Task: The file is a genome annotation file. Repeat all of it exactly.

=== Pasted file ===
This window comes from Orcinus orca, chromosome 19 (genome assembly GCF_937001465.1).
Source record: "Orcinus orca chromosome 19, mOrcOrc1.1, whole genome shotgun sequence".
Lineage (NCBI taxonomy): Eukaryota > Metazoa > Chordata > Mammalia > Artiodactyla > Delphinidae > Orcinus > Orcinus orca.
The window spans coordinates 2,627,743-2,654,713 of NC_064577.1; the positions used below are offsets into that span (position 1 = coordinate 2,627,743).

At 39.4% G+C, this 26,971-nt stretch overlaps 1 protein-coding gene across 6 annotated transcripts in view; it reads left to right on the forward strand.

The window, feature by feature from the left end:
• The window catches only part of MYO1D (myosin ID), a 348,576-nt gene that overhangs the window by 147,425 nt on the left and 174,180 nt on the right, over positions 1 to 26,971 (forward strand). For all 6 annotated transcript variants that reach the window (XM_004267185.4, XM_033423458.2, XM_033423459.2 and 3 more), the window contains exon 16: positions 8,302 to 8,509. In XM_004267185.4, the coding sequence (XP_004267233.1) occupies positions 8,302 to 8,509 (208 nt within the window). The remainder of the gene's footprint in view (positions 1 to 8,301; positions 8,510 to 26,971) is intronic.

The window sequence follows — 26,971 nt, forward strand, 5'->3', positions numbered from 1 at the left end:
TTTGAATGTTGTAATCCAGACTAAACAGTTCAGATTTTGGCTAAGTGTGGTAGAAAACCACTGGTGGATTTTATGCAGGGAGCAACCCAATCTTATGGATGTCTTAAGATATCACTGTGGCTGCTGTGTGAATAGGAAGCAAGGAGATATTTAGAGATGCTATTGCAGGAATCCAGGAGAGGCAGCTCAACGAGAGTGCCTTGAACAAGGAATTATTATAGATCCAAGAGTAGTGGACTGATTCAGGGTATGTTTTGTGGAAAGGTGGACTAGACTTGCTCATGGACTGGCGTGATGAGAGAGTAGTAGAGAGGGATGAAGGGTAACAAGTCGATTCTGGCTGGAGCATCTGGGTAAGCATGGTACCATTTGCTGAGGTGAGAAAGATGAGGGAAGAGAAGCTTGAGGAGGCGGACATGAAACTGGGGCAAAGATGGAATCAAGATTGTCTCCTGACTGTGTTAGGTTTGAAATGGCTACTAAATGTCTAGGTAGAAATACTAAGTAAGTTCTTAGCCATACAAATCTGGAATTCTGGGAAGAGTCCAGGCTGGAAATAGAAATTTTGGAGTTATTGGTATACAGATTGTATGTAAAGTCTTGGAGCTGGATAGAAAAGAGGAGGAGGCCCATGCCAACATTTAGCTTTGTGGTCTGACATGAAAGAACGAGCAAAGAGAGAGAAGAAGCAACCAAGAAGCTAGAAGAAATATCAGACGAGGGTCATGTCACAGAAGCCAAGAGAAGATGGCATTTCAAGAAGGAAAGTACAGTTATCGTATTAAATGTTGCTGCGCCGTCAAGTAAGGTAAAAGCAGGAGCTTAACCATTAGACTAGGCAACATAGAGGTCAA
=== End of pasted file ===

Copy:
This window comes from Orcinus orca, chromosome 19 (genome assembly GCF_937001465.1).
Source record: "Orcinus orca chromosome 19, mOrcOrc1.1, whole genome shotgun sequence".
Lineage (NCBI taxonomy): Eukaryota > Metazoa > Chordata > Mammalia > Artiodactyla > Delphinidae > Orcinus > Orcinus orca.
The window spans coordinates 2,627,743-2,654,713 of NC_064577.1; the positions used below are offsets into that span (position 1 = coordinate 2,627,743).

At 39.4% G+C, this 26,971-nt stretch overlaps 1 protein-coding gene across 6 annotated transcripts in view; it reads left to right on the forward strand.

The window, feature by feature from the left end:
• The window catches only part of MYO1D (myosin ID), a 348,576-nt gene that overhangs the window by 147,425 nt on the left and 174,180 nt on the right, over positions 1 to 26,971 (forward strand). For all 6 annotated transcript variants that reach the window (XM_004267185.4, XM_033423458.2, XM_033423459.2 and 3 more), the window contains exon 16: positions 8,302 to 8,509. In XM_004267185.4, the coding sequence (XP_004267233.1) occupies positions 8,302 to 8,509 (208 nt within the window). The remainder of the gene's footprint in view (positions 1 to 8,301; positions 8,510 to 26,971) is intronic.

The window sequence follows — 26,971 nt, forward strand, 5'->3', positions numbered from 1 at the left end:
TTTGAATGTTGTAATCCAGACTAAACAGTTCAGATTTTGGCTAAGTGTGGTAGAAAACCACTGGTGGATTTTATGCAGGGAGCAACCCAATCTTATGGATGTCTTAAGATATCACTGTGGCTGCTGTGTGAATAGGAAGCAAGGAGATATTTAGAGATGCTATTGCAGGAATCCAGGAGAGGCAGCTCAACGAGAGTGCCTTGAACAAGGAATTATTATAGATCCAAGAGTAGTGGACTGATTCAGGGTATGTTTTGTGGAAAGGTGGACTAGACTTGCTCATGGACTGGCGTGATGAGAGAGTAGTAGAGAGGGATGAAGGGTAACAAGTCGATTCTGGCTGGAGCATCTGGGTAAGCATGGTACCATTTGCTGAGGTGAGAAAGATGAGGGAAGAGAAGCTTGAGGAGGCGGACATGAAACTGGGGCAAAGATGGAATCAAGATTGTCTCCTGACTGTGTTAGGTTTGAAATGGCTACTAAATGTCTAGGTAGAAATACTAAGTAAGTTCTTAGCCATACAAATCTGGAATTCTGGGAAGAGTCCAGGCTGGAAATAGAAATTTTGGAGTTATTGGTATACAGATTGTATGTAAAGTCTTGGAGCTGGATAGAAAAGAGGAGGAGGCCCATGCCAACATTTAGCTTTGTGGTCTGACATGAAAGAACGAGCAAAGAGAGAGAAGAAGCAACCAAGAAGCTAGAAGAAATATCAGACGAGGGTCATGTCACAGAAGCCAAGAGAAGATGGCATTTCAAGAAGGAAAGTACAGTTATCGTATTAAATGTTGCTGCGCCGTCAAGTAAGGTAAAAGCAGGAGCTTAACCATTAGACTAGGCAACATAGAGGTCAA